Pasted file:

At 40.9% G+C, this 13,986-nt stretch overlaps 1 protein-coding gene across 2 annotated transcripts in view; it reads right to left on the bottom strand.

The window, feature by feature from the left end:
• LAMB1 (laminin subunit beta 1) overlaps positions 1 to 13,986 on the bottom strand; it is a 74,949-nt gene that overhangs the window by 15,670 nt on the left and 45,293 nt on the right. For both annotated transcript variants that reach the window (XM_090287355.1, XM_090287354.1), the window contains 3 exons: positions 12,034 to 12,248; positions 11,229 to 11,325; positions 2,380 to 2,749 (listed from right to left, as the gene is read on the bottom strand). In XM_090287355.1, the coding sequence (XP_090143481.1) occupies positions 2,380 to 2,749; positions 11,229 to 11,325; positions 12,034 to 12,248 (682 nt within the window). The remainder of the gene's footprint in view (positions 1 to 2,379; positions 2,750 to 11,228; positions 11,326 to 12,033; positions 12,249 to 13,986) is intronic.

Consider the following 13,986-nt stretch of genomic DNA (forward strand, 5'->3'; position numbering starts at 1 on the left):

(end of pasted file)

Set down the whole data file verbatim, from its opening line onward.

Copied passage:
At 40.9% G+C, this 13,986-nt stretch overlaps 1 protein-coding gene across 2 annotated transcripts in view; it reads right to left on the bottom strand.

The window, feature by feature from the left end:
• LAMB1 (laminin subunit beta 1) overlaps positions 1 to 13,986 on the bottom strand; it is a 74,949-nt gene that overhangs the window by 15,670 nt on the left and 45,293 nt on the right. For both annotated transcript variants that reach the window (XM_090287355.1, XM_090287354.1), the window contains 3 exons: positions 12,034 to 12,248; positions 11,229 to 11,325; positions 2,380 to 2,749 (listed from right to left, as the gene is read on the bottom strand). In XM_090287355.1, the coding sequence (XP_090143481.1) occupies positions 2,380 to 2,749; positions 11,229 to 11,325; positions 12,034 to 12,248 (682 nt within the window). The remainder of the gene's footprint in view (positions 1 to 2,379; positions 2,750 to 11,228; positions 11,326 to 12,033; positions 12,249 to 13,986) is intronic.

Consider the following 13,986-nt stretch of genomic DNA (forward strand, 5'->3'; position numbering starts at 1 on the left):